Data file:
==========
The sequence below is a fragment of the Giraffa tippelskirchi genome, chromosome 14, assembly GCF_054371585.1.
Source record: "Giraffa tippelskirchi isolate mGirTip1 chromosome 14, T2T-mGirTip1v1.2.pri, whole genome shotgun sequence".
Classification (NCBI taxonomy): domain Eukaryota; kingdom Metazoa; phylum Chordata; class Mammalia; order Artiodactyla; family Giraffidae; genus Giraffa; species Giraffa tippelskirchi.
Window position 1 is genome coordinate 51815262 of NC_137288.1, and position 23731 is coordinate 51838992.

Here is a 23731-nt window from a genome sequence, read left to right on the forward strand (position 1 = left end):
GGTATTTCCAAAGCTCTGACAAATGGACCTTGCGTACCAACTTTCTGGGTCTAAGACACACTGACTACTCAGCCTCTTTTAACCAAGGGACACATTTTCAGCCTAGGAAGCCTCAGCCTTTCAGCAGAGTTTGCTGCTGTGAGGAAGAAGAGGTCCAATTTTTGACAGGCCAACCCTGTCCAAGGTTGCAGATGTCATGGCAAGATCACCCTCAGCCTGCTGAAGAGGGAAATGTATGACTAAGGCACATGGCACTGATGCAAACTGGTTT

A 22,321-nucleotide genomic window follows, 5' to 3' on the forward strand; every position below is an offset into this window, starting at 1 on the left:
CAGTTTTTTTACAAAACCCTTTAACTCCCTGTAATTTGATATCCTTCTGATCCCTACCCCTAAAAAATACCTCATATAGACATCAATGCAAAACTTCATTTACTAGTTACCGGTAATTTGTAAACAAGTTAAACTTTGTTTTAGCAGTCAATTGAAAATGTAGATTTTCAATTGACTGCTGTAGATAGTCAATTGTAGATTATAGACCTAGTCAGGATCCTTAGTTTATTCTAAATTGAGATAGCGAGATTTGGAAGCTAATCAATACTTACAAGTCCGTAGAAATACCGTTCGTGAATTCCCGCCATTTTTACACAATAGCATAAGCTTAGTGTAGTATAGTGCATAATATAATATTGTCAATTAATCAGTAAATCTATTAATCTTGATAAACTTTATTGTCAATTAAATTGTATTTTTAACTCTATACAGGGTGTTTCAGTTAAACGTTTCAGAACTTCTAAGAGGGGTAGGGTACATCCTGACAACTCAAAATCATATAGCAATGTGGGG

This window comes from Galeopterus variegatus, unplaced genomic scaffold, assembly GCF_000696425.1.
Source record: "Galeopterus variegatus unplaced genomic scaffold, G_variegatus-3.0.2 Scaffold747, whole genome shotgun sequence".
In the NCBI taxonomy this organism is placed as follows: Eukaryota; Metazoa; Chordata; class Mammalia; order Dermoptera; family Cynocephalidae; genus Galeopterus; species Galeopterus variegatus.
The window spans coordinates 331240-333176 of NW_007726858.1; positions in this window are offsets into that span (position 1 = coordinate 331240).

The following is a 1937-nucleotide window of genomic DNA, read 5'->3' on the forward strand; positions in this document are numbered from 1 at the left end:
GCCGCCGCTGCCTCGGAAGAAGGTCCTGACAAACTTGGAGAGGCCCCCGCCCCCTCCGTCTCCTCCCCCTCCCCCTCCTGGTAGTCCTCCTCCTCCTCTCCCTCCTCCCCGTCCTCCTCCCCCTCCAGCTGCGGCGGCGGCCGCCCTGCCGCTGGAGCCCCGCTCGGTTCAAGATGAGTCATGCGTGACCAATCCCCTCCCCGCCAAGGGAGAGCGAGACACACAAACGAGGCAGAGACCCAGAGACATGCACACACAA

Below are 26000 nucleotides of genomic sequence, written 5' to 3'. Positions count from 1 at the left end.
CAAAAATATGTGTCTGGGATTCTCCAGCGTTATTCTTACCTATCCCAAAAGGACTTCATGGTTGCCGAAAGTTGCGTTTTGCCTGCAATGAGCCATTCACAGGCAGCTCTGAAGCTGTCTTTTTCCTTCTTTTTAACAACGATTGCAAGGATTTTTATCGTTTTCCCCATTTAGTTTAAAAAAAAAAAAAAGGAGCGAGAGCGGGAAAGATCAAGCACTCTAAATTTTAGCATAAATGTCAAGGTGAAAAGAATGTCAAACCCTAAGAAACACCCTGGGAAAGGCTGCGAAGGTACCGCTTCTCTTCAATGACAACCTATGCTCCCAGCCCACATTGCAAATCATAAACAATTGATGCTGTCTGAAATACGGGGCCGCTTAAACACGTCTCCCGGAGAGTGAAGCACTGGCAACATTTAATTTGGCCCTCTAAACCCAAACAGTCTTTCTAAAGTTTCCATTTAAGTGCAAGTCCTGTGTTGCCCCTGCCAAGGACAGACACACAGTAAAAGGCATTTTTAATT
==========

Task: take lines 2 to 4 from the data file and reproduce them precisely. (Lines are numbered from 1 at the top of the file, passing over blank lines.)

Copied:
Source record: "Giraffa tippelskirchi isolate mGirTip1 chromosome 14, T2T-mGirTip1v1.2.pri, whole genome shotgun sequence".
Classification (NCBI taxonomy): domain Eukaryota; kingdom Metazoa; phylum Chordata; class Mammalia; order Artiodactyla; family Giraffidae; genus Giraffa; species Giraffa tippelskirchi.
Window position 1 is genome coordinate 51815262 of NC_137288.1, and position 23731 is coordinate 51838992.